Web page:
BBK if I banned smoking in the house........then husband and I would become the difficult children. We just barely survived the few weeks after Aubrey was born.
  12. meowbunny

    meowbunny New Member

    Honestly, I haven't smoked in a house for over 15 years and am truly glad that I don't anymore. Yes, it was cold in the winter and wet in the summer but I set up a little bistro table and smoked under an overhang back home. Here, I smoke on the lanai. I truly don't miss smoking indoors. I take a book with me and enjoy my cigarette. Sometimes it's inconvenient but my house doesn't stink, I smoke a little less because sometimes going outside is a pain and my non-smoking friends like to visit me. It's also so much more healthy for everyone.

    Other ideas for Travis: he can't "play" in his room unless it is clean. If you feel you need to clean it so you can find your dishes, etc., he is charged for the cleaning. For my daughter, money was a huge incentive, even more so than computer or television time. So, I found financial fines when she got older to work far better than any other consequence. Right now, I'm working on her not taking my hygiene items without permission. She takes them, she has to buy me four of whatever item she took. If I ask her if she took them and she denies it and I then find them in her possession, it is 10 items. Amazingly, I now have deodorant and toothpaste, even when she "visits" for a week and brings nothing but the clothes on her back and a small purse.

    Any chance he could rent a room in someone else's home? usually has some rooms for rent listing in most towns/areas. He might be more willing to follow the rules there and, if not, at least he can see your rules are not all that onerous. It might be worth a try and would be a lot cheaper than any sort of apartment arrangement.
  13. susiestar

    susiestar Roll With It

    I think the smoke alarm is an excellent idea. And a fairly inexpensive one. On the downside, if he smoked at night the rest of you would not be able to go back to sleep easily. It might have an impact on Aubrey.

    Have you ever CAUGHT him smoking in their? If so, toss water on him because you are afraid he is "burning up".

    I think a financial cost might be effective, or taking away his games or computer time EVERY time.

    What about a set of bins/cubbies right by the door, or in the garage to put his cigs AND lighters or matches in. If they are not there and he is home, another fine of some time.

    What would hurt him the most to lose? computer? xbox? what? and is it hockable? Take it to the pawn shop to pay for the "energy" that was drained from you in dealing with this. Also to pay for oust or whatever to get the smell out.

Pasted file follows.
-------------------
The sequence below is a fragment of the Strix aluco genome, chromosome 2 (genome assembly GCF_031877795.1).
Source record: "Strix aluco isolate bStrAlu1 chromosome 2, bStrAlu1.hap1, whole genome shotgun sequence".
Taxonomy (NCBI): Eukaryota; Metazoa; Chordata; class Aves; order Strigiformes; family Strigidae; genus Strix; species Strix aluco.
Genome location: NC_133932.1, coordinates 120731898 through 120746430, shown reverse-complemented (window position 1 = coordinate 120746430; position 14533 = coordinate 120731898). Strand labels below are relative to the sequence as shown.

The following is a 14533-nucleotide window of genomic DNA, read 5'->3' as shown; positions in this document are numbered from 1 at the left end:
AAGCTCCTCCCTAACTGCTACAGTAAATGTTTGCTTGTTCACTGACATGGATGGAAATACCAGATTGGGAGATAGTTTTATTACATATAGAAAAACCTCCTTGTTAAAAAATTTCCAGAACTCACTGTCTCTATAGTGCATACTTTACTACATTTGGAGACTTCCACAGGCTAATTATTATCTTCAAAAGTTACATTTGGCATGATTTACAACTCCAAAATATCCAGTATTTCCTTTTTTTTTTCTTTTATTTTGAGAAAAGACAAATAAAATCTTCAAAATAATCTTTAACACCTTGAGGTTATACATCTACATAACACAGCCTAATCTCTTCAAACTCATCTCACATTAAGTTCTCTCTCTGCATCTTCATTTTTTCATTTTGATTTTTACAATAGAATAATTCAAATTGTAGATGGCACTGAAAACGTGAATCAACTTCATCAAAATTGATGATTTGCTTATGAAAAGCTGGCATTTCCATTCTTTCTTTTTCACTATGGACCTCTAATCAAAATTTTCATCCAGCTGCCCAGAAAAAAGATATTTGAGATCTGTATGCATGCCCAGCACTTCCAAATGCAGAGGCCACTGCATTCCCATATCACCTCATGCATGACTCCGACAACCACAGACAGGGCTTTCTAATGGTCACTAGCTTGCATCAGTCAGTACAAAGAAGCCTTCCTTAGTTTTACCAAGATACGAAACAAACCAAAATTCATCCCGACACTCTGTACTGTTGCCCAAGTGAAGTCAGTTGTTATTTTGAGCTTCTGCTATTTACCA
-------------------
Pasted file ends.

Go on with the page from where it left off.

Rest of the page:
Give HIM the pawn ticket and if he wants it back he can work to pay off the pawn ticket. But YOU will get him where it hurts - cost him $$ AND removal of his item for a while.

    It also would be good to set up an outside smoking area with chairs, gravel filled can for butts, etc... Maybe even dedicate a blanket or 2 for snuggling up in when he is smoking?

    These are just a few ideas.

    Also call MR/MH to see what adult facilities they have for people who cannot live alone.

    I am so sorry, the smoking in the bedroom is SCARY.

  14. 1905

    1905 Well-Known Member

    I think the smoke alarm idea is a good one. Is there one sensitive enough to go off from cigarette smoke? Is there any type of reinforcer you can take away if he does break the rule? Like, if he smokes you take away something he likes for a day, or whatever time length is good. This and the smoke alarm should be enough to deter him. Also, everyone likes a neat room, maybe you can help keep it clean if he doesn't smoke in there for xx amount of days.-Alyssa
  15. klmno

    klmno Active Member

    Hey, Lisa!! I'm out of my turf over here in PE but counldn't resist reading the thread when I saw the title. I like the smke alarm idea, too! Another idea, but it might create havoc if he's prone to raging- what would happen if you put an exterior type lock on his bedroom door one day when he's not home? A lock that can only be unlocked with a key and you and husband are the only ones with keys. I'm thinking that you go in, get everything out of his room that shouldn't be there (dishes and cigs.), lock the door, and unlock it only for him to sleep in after being checked to make sure no cigs and dishes and food are being taken in.
  16. ctmom05

    ctmom05 Member


    At the beginning of your post you said "....throwing him out on his arse isn't really an option?"

    At the end you are saying "If push came to shove, I'd evict him. Don't know where he'd wind up other than our already over full homeless shelter. (he doesn't make enough for an apartment)."

    He is taking complete advantage of the fact that you are wavering in how tough to get on this.

    He has a job and he is able to to take care of many of his needs, you've said so. You're short changing him and you're short changing yourself by making house rules and then just letting him off the hook so easily.

    Sometimes becoming homeless can be the gateway to other needed services, such as life skills training.

    The bottom line is that there is accountability in disability.
  17. Fran

    Fran Former Site Owner

    Great timing.
    difficult child is supposed to clean his room and bathroom. He is out of town and so I am wearing my haz met suit and cleaning. Because it's my house and I won't have it.
    difficult child has the same executive function issues as Travis. I give difficult child a list
    1) trash in the trash can
    2)laundry in the hamper
    3) books in the bookshelf.